A positive unionism open to all would demonstrate the narrowness and restrictiveness of Irish nationalism…
The debate was characterised by the term ‘New Unionism’. What we have seen since then has been the outworking of that debate.
For someone who was deeply involved in the discussions around ‘New Unionism’ it became apparent to me there was a division within those who used the term.
Some simply wished to find a term to hide their intellectual poverty and desire to cut a deal at any costs with nationalism. Others wanted it to mean a Unionism better at all that it did including negotiations.
I was never among the former group, the defeatists but I always wanted a better, more strategic, confident and professional unionism.
With the Belfast Agreement the defeatists got their way. With such poor foundations the results were predictable – political instability and never ending concessions that were debilitating to unionism.
When the DUP took the lead in negotiations, you saw what those committed to a better Unionism could do. Unionists went to the negotiating table and came away with something better than what they started with.
The result has been stable devolved government that was able to square the policing and justice circle. Although, I accept that the form of devolution that we now have is not perfect and further changes need to be made in order to make it a better form of government.
What does this background have to do with 2021?
Because it is was this debate in 1990’s unionism that has shaped the Northern Ireland we live in today.
The poverty of vision of the defeatists was implemented and exposed. The mantle of delivering a better unionism and Northern Ireland had fallen to the DUP.
The DUP’s 2003 Assembly campaign of “It’s time for a fair deal” made clear they wanted to lift that mantle. The UUP refused to learn anything from its defeat and chose to carry on regardless with its weak-kneed approach.
That is why after the 2003 election I, like tens of thousands of former Ulster Unionist voters, moved to the DUP. Yet the tasks of this better unionism did not end with an agreement that delivered political stability.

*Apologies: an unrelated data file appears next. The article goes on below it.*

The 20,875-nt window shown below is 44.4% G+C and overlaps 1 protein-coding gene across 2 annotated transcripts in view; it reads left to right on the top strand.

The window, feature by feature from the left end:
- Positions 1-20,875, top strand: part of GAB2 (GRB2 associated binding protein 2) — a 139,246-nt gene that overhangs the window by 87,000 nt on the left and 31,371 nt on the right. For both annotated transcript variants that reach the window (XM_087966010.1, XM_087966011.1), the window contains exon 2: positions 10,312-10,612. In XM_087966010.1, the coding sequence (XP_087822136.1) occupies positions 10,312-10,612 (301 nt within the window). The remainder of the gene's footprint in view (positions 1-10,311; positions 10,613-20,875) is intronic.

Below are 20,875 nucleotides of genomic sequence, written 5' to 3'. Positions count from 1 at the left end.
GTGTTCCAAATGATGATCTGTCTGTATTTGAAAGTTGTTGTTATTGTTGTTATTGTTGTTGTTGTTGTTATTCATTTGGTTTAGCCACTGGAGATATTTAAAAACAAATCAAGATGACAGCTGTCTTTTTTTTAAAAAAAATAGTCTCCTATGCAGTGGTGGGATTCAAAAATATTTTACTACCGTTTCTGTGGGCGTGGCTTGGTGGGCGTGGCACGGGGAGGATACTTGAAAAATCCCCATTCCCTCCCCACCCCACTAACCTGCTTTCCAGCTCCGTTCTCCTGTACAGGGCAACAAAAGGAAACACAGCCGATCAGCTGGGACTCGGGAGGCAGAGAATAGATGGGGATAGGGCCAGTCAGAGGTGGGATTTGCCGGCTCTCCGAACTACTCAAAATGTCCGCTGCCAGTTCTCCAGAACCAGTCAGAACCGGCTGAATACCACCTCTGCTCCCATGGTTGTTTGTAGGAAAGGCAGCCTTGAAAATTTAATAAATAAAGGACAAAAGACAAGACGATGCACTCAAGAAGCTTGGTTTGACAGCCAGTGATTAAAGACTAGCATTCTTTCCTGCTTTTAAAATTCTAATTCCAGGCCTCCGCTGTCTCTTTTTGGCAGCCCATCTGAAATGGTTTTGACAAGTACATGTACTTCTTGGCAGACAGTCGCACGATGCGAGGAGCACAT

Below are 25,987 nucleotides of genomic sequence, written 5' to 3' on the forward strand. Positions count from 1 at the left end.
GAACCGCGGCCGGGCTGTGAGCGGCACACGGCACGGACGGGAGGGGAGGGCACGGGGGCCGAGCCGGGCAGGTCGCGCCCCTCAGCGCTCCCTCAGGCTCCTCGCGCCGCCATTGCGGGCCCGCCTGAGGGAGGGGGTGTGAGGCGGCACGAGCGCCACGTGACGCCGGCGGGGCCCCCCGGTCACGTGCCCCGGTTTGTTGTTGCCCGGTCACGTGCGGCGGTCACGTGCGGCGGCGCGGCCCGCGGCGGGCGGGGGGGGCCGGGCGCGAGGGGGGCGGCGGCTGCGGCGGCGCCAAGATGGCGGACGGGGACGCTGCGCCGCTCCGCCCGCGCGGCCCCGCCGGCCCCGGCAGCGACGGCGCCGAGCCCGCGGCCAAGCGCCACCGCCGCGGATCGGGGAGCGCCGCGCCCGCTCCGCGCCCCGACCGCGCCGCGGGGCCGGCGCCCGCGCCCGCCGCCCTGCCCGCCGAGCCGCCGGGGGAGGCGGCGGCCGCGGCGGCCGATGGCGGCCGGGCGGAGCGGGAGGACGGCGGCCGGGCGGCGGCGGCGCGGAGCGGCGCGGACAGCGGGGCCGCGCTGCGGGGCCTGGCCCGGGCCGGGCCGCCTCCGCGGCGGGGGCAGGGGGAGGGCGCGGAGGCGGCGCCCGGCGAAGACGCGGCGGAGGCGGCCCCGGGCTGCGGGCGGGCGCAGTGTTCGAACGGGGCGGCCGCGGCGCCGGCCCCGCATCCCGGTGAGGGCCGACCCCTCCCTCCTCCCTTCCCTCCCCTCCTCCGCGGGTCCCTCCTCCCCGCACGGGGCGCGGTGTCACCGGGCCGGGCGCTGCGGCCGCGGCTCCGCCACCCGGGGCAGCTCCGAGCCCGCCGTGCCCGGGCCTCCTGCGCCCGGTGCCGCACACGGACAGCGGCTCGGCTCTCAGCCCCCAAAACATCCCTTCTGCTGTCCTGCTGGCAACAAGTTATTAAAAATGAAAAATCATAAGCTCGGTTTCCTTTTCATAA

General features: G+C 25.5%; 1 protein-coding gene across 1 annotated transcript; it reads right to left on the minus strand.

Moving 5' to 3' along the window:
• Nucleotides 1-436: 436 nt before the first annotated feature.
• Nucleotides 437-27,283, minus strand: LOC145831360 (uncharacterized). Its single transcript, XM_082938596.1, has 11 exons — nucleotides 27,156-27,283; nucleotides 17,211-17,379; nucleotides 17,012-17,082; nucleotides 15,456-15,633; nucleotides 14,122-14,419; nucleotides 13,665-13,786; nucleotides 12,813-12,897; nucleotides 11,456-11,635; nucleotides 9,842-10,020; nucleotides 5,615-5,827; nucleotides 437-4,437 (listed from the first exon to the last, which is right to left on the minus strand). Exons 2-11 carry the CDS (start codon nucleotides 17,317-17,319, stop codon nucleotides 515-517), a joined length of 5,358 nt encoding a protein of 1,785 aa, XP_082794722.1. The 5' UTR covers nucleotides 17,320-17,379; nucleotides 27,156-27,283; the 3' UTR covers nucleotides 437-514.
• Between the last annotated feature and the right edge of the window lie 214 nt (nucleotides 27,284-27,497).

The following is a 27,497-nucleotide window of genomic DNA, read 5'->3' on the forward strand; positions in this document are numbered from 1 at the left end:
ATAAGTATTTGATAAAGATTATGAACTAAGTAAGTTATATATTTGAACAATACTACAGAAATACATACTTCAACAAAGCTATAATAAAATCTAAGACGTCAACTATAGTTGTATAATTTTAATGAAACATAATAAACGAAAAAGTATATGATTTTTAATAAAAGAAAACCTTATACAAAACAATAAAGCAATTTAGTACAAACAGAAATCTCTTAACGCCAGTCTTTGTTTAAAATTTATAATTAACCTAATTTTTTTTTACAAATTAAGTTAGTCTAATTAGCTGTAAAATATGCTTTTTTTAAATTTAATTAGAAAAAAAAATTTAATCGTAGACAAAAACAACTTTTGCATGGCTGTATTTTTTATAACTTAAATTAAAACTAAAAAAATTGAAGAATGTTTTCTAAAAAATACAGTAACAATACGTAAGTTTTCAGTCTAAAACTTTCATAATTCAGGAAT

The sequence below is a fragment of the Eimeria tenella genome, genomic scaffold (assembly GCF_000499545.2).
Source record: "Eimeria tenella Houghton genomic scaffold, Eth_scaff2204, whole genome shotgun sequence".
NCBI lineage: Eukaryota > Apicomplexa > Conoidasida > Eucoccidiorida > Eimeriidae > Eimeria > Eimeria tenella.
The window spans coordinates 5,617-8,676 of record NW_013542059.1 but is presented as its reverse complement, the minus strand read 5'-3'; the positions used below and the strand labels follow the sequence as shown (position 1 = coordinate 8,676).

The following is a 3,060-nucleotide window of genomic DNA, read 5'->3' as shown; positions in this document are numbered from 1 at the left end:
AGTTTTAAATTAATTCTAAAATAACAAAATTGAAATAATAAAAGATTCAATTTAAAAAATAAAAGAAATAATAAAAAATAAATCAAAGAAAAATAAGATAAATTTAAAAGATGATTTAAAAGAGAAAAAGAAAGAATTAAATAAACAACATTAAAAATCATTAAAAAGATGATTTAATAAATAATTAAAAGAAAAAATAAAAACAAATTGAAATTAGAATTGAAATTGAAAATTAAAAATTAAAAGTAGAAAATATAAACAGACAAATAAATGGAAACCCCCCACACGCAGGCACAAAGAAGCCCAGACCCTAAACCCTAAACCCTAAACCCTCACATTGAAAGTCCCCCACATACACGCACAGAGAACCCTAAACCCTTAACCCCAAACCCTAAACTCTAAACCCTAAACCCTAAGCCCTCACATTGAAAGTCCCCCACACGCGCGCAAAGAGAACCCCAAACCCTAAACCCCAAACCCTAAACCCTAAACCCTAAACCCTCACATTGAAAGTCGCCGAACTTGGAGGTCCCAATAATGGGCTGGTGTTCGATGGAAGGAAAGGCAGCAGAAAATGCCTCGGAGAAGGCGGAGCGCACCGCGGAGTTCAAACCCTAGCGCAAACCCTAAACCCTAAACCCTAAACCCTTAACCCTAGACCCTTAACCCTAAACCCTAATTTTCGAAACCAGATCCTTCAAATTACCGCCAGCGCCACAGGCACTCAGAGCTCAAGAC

Our task for 2021 and beyond is to build a new shining city on the hill. A city built on the values of excellence, enterprise, family, limited government and tolerance.
A gateway into this city will be the Ulster Protestant identity but it will not be the only one.
The mistake civic/liberal unionists make is that they believe they can build a new city upon exclusion of those who come to Unionism on the basis of identity. They are wrong.
They wrongly present people’s political choices as one dimensional. Unionism will be its most successful when all its gateways are open and it has a message that aims to attract the greatest number to the cause of the greater good.
Unionism can have a breadth and depth to it that can make it relevant to more people than the narrowness and restrictiveness of Irish nationalism.
Unionist unity could help deliver such a vision. The idea of the new city is an inclusive one. It is an idea that a credible and sustainable broad church could be built around.
It can create space for Unionism to adopt new approaches. The human and financial resources of Unionism can be focused on delivering a positive vision for Unionism and Northern Ireland rather than back-biting and sniping.
Some have jumped on the Fermanagh and South Tyrone result as an electoral argument against unionist unity.
However, they omit that their predictions of an energised nationalism were incorrect (the nationalist vote fell).
They also wilfully ignore that a divided unionism delivered a 10 per cent drop in the unionist vote.
However, beyond the statistics they fail to grasp how strong and powerful an idea unionist unity could be built around.
Arlene Foster is a DUP MLA for Fermanagh and South Tyrone and the minister for enterprise, trade and investment